Easing Irritation From Sore Throats

There are many sore throat remedies, but for people with chronic allergies, the irritation from too much of the same remedy is devastating. The pain from a throat lozenge-damaged palate and tongue and the worn-out feeling of too much salt water rinsing are a call for more techniques to ease the annoyance. 

Understanding The Pain Source

Many itchy or sore spots in the ears, nose or throat have similar areas and reactions. The differences may be subtle, but the difference between an irritated allergy reaction itch or a physical damage itch can make a major difference when choosing your remedy.

If you're suffering from a cold or nasal allergies, inspect the affected area. If it's your throat, look to see if the insides of your mouth are swollen or scarred. If aggressive scarring hasn't begun yet, it may be more affordable to visit an ear nose and throat specialist than to investing in remedies.

An internal problem leading to irritation is often treatable by antibiotic or anti-fungal medication. If you use throat lozenges or any slightly aggressive rinses such as salt water, you may irritate the already-sensitive, swollen skin and cause more problems. Breaking skin, leaking fluids and infection can make a bad situation worse.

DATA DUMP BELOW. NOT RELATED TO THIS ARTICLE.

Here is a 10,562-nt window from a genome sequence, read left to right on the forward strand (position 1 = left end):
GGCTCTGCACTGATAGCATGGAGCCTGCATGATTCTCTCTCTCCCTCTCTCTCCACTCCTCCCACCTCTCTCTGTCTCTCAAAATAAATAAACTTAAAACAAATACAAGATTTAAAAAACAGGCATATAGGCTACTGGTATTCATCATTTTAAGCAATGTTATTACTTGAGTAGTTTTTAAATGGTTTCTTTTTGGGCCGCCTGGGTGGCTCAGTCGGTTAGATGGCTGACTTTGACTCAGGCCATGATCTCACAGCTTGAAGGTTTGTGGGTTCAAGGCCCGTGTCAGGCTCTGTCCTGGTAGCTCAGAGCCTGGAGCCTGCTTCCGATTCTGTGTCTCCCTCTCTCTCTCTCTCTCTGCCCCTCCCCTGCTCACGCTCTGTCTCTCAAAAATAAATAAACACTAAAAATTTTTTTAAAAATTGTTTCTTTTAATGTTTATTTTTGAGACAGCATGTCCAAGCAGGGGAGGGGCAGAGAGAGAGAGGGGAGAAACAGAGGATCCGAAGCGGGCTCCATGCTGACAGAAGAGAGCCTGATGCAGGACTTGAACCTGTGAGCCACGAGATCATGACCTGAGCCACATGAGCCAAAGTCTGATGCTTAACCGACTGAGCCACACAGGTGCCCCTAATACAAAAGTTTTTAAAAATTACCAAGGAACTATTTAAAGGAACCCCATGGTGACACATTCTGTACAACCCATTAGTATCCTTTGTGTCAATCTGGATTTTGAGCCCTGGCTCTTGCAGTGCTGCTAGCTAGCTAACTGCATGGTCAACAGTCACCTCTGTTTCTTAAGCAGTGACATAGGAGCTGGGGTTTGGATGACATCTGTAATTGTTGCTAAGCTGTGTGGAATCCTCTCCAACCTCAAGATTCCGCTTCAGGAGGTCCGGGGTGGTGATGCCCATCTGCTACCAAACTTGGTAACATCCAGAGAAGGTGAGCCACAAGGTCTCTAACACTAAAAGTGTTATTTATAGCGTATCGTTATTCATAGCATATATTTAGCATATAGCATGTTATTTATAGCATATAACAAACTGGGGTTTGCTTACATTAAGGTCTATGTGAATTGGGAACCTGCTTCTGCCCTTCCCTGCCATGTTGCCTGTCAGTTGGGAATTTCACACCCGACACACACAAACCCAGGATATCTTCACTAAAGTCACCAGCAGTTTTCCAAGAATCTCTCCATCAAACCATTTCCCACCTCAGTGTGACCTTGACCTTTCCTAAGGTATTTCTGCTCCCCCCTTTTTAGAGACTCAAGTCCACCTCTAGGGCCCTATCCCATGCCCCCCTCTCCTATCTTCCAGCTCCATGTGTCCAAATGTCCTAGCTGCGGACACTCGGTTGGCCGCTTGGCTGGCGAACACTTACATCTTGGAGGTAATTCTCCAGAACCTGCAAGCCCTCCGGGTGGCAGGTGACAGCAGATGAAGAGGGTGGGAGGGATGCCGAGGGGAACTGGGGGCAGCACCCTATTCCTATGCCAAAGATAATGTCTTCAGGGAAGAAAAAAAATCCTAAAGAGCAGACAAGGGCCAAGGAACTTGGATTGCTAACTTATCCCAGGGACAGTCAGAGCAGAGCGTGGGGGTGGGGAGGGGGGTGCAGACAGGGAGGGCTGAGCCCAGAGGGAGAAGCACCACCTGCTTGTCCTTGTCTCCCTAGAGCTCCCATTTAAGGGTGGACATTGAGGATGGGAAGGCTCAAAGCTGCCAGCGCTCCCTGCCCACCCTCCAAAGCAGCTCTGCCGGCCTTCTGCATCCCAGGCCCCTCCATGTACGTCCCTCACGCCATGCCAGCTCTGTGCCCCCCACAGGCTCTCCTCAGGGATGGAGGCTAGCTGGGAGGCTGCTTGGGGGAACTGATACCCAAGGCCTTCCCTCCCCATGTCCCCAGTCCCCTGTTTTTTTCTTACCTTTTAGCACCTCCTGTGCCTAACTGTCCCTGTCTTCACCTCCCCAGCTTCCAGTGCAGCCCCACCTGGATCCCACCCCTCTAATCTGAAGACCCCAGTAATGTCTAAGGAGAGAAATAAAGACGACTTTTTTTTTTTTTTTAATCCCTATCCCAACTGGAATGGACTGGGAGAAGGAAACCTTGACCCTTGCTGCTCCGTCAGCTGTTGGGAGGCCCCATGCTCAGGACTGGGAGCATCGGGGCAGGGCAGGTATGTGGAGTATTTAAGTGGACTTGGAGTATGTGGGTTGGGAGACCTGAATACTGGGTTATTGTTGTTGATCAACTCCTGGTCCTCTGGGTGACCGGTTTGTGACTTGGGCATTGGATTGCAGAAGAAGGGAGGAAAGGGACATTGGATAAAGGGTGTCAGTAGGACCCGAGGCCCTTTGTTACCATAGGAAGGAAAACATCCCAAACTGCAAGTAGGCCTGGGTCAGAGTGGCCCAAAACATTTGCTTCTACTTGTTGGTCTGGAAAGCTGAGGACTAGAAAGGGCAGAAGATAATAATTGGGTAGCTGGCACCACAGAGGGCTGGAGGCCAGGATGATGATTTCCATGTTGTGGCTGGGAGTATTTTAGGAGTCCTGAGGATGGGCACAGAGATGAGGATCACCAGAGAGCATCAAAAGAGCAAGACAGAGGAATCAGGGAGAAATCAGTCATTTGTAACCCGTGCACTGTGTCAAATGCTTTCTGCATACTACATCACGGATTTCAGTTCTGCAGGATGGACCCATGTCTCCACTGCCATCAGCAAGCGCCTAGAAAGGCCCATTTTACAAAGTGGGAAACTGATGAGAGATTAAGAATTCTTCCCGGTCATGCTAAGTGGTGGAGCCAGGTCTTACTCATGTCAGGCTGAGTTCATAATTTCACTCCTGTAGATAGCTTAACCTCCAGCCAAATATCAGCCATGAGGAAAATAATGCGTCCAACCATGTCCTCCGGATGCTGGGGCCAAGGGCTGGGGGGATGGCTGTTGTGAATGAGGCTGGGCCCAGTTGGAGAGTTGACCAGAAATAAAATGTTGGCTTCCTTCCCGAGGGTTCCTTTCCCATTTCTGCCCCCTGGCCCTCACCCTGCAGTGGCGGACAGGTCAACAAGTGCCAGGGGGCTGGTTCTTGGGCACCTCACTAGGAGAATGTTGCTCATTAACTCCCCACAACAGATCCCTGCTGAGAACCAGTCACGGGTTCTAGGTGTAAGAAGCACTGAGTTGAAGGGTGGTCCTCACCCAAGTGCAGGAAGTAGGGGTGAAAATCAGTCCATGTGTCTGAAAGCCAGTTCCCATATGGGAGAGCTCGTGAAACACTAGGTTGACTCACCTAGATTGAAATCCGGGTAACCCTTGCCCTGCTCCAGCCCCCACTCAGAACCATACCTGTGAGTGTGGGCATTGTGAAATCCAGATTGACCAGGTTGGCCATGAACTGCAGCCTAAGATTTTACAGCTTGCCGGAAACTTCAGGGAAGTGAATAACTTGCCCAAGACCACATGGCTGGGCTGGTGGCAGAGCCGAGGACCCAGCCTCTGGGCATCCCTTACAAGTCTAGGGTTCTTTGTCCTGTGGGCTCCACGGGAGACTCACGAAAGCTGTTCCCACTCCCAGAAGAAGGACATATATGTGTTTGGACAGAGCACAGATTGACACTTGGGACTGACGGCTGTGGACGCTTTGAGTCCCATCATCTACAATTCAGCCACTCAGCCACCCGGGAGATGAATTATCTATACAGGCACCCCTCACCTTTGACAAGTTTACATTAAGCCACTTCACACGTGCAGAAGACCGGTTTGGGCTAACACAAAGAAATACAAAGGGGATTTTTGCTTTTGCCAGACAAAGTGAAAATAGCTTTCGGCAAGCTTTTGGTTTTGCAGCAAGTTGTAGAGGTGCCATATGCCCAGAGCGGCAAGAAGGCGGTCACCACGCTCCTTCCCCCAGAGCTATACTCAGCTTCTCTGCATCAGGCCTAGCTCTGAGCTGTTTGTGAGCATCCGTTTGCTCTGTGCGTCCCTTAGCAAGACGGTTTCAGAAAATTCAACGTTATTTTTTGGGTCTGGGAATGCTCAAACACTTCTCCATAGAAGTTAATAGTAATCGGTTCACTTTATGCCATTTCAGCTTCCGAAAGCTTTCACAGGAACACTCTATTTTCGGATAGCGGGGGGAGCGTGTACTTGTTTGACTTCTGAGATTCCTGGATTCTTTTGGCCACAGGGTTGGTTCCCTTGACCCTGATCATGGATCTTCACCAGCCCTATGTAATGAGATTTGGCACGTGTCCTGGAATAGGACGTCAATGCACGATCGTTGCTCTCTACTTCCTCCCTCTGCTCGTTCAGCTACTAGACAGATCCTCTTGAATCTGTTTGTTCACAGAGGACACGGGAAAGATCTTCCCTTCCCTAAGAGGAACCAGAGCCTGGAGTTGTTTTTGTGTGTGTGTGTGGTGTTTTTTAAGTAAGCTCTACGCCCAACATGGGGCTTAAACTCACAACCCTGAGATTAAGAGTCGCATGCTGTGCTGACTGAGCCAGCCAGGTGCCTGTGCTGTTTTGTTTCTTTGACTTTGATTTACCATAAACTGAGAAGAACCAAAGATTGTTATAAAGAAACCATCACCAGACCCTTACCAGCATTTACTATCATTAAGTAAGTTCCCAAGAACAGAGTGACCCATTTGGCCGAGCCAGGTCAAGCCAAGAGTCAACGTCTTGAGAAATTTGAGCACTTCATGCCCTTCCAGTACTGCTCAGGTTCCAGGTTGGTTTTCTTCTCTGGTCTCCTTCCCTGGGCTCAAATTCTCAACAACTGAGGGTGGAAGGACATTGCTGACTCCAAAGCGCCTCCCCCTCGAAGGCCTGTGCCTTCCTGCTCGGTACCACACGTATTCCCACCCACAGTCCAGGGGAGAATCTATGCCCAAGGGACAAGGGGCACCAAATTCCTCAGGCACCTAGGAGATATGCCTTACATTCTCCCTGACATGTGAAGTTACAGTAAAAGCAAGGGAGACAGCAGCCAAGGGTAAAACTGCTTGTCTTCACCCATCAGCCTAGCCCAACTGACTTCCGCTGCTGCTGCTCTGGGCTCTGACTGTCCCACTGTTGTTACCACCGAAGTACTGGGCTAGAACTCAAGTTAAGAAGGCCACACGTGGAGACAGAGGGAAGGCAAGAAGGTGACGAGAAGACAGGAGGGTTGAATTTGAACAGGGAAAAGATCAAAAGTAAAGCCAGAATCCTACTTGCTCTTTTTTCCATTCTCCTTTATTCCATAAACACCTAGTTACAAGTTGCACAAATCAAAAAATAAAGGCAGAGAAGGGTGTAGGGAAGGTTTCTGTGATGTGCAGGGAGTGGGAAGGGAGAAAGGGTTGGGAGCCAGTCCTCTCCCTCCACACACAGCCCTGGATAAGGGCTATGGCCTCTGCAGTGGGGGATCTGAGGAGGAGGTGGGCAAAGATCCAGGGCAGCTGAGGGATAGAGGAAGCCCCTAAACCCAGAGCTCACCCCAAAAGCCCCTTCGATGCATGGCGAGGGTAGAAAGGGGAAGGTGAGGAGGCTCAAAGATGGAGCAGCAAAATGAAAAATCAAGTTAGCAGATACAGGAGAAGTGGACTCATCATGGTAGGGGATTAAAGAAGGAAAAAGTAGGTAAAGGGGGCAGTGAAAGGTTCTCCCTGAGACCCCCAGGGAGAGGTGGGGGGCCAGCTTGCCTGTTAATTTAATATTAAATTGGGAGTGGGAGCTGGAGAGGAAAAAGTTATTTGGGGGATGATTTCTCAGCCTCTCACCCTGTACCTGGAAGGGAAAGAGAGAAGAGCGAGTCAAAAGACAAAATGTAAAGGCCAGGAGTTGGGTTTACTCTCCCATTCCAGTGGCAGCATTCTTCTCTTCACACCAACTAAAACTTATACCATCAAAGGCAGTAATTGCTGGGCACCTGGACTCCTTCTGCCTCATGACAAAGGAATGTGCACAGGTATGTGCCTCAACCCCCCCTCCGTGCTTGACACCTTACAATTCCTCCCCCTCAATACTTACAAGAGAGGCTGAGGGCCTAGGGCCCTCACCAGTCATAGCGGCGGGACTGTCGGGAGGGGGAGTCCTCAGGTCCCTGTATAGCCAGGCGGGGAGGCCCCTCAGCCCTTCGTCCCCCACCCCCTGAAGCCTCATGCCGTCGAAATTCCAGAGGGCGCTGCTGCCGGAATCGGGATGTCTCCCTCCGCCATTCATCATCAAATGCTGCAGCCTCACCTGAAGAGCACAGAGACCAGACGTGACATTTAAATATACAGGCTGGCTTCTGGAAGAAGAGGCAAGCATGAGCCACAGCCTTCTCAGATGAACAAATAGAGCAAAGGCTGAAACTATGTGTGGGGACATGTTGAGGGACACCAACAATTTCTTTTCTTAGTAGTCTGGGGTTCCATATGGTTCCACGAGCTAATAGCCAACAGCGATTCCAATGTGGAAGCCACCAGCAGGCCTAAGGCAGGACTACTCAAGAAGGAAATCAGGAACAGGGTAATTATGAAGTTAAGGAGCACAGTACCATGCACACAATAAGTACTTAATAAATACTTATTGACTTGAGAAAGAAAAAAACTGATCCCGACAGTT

Not All Teas Are Helpful For Irritation

Tea is good for easing sore throats, but tea is a very broad topic. Many teas contain high amounts of caffeine and may have dehydrating properties, which may make your throat irritation worse. 

Avoid black teas while dealing with ear, nose and throat problems. Adding honey isn't enough to solve the problem, as you'll be mostly stuck with a sweet, dry residue. Some people drink tea constantly to keep their mouth hydrated, not realizing that the tea is part of the problem.

Green tea from leaves or powder (matcha) can be helpful, but make sure that the water content is high enough. You'll want the tea to be a bit watered down for throat purposes, so use double the amount of water. For flavor, dissolving throat lozenges in the tea is acceptable.

Many soups can be used for the same effect. Again, avoid soups that may lead to a dry mouth, such as soups with a high salt content. Water the soups down, if necessary, and make sure to keep your mouth well hydrated.

If the ear, nose and throat problems persist more than a week, visit a specialist like Christopher M. Shaari, MD as soon as possible.